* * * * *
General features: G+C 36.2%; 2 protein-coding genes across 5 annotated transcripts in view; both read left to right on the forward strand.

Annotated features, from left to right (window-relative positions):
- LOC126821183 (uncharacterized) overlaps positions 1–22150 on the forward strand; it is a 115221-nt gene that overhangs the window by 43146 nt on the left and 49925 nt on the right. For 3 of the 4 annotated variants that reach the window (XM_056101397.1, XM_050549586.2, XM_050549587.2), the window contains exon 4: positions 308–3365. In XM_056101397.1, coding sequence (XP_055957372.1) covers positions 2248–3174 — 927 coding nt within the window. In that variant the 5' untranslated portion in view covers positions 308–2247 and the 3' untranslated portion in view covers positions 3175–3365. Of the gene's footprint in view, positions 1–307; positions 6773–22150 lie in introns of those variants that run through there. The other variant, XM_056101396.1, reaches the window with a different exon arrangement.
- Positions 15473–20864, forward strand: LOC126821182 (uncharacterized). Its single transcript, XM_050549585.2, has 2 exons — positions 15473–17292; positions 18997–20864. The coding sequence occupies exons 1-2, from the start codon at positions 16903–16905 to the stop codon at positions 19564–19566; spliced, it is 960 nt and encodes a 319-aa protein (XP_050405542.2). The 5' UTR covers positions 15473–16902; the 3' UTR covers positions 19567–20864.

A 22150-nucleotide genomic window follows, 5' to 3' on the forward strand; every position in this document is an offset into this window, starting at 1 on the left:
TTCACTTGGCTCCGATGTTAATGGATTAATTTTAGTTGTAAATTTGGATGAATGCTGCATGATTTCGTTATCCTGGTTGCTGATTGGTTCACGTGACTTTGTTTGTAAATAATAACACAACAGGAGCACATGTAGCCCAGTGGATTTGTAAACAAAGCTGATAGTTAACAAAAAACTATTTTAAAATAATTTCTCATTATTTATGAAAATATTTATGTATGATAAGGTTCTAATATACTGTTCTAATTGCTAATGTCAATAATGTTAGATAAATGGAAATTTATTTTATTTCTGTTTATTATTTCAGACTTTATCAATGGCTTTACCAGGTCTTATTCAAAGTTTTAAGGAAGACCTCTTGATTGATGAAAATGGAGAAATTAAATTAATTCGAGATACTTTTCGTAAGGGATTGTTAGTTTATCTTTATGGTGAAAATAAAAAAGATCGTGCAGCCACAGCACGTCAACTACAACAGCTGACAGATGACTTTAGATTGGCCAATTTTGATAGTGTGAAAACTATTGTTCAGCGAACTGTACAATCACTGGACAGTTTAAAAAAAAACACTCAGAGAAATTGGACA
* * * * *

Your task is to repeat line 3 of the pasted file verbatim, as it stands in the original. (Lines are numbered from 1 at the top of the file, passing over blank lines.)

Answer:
- LOC126821183 (uncharacterized) overlaps positions 1–22150 on the forward strand; it is a 115221-nt gene that overhangs the window by 43146 nt on the left and 49925 nt on the right. For 3 of the 4 annotated variants that reach the window (XM_056101397.1, XM_050549586.2, XM_050549587.2), the window contains exon 4: positions 308–3365. In XM_056101397.1, coding sequence (XP_055957372.1) covers positions 2248–3174 — 927 coding nt within the window. In that variant the 5' untranslated portion in view covers positions 308–2247 and the 3' untranslated portion in view covers positions 3175–3365. Of the gene's footprint in view, positions 1–307; positions 6773–22150 lie in introns of those variants that run through there. The other variant, XM_056101396.1, reaches the window with a different exon arrangement.